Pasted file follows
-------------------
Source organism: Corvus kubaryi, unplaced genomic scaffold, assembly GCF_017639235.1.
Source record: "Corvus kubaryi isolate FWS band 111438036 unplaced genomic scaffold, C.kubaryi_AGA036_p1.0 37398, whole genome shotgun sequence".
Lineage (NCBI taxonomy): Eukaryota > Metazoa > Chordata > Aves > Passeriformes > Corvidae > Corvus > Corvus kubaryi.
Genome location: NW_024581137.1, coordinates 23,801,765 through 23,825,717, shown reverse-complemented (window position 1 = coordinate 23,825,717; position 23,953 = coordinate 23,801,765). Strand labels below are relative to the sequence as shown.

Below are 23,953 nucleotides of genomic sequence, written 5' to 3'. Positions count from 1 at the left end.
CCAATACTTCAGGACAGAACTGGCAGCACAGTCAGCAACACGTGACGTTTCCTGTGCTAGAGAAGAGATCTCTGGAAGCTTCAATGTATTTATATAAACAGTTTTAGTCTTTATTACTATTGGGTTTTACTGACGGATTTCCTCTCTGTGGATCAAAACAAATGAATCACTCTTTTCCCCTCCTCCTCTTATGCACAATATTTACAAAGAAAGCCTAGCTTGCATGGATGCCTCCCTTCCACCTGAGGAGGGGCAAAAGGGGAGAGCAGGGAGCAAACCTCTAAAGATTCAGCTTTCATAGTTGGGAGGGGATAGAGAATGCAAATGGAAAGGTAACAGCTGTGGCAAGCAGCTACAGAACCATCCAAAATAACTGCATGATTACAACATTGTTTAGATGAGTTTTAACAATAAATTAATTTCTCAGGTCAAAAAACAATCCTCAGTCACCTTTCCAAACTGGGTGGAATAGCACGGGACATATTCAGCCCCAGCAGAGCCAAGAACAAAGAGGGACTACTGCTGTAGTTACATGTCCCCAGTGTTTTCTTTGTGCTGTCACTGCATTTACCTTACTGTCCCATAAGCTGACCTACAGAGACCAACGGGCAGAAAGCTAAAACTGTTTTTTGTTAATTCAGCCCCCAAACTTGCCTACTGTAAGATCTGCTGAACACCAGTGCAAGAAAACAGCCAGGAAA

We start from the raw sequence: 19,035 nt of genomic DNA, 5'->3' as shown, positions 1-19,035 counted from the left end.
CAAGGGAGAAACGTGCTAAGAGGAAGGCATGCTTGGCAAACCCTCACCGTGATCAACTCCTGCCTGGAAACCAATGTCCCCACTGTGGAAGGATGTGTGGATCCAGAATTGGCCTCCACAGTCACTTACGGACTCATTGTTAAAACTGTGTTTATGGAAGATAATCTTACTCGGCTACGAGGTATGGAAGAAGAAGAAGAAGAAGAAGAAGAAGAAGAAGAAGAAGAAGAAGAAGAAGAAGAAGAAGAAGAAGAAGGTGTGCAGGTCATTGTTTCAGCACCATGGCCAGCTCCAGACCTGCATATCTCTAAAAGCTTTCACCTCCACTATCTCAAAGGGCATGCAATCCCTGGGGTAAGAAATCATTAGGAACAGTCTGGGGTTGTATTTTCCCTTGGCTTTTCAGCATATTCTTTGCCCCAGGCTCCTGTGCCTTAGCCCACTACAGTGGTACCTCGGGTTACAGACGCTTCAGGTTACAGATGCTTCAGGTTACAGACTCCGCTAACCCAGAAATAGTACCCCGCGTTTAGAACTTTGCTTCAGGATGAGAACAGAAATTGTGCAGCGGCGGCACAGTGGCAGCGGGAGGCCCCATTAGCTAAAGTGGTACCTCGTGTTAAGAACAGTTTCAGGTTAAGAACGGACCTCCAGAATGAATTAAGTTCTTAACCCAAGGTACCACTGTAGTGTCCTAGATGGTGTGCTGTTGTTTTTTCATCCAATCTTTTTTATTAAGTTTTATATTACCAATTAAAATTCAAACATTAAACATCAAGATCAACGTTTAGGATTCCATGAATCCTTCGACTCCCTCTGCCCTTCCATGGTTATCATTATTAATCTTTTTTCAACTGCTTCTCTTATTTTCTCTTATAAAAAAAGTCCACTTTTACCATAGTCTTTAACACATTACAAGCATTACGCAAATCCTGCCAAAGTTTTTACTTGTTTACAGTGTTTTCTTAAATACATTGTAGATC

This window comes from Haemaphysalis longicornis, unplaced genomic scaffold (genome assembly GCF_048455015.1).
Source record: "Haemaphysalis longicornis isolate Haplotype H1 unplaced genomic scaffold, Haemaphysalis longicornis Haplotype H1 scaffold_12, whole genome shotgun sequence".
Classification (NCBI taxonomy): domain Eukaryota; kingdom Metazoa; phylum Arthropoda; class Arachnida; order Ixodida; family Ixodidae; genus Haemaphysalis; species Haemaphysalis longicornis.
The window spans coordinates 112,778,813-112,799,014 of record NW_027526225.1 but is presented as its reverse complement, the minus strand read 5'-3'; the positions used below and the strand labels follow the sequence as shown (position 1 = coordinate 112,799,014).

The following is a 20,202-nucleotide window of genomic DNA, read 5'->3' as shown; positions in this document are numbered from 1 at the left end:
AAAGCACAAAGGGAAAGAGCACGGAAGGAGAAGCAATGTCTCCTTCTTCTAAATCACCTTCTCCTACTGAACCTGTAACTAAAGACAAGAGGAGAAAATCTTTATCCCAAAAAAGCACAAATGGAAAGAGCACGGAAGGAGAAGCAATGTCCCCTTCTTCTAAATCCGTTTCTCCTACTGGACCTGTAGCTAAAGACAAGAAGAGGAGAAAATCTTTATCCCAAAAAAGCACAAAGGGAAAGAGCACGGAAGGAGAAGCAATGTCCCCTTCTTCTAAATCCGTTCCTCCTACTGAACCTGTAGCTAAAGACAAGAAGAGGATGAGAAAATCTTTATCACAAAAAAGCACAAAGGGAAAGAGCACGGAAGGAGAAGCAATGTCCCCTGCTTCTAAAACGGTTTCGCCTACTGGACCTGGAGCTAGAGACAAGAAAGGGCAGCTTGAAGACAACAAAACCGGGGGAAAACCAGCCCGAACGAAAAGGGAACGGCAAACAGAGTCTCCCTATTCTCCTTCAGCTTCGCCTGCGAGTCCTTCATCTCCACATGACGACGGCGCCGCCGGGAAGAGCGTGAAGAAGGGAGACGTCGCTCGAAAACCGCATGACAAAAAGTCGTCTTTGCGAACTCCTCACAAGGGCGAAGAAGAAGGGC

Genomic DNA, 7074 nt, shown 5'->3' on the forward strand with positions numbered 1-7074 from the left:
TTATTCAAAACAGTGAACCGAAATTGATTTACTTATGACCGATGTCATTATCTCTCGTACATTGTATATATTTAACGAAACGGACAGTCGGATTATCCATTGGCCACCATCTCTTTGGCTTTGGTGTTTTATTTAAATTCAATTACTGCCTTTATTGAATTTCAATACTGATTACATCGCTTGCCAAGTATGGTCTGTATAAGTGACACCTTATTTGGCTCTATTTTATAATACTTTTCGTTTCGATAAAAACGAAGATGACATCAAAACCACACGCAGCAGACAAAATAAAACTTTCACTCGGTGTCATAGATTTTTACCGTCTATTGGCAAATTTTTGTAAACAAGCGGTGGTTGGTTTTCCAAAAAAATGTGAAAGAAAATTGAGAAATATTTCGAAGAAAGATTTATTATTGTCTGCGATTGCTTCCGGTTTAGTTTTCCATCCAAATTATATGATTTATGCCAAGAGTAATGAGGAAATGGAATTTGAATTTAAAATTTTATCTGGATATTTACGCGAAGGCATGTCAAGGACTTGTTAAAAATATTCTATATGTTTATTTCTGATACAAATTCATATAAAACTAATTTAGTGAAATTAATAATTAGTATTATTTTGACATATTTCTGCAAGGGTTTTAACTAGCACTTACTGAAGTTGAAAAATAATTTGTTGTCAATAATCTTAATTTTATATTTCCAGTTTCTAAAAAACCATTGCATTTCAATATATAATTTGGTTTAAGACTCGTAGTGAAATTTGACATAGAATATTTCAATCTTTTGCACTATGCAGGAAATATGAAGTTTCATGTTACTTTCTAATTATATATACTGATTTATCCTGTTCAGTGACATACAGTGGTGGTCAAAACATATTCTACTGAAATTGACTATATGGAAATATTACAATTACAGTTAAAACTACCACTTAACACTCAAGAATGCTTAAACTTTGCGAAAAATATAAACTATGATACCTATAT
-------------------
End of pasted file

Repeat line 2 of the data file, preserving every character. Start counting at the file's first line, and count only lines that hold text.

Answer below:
Source record: "Corvus kubaryi isolate FWS band 111438036 unplaced genomic scaffold, C.kubaryi_AGA036_p1.0 37398, whole genome shotgun sequence".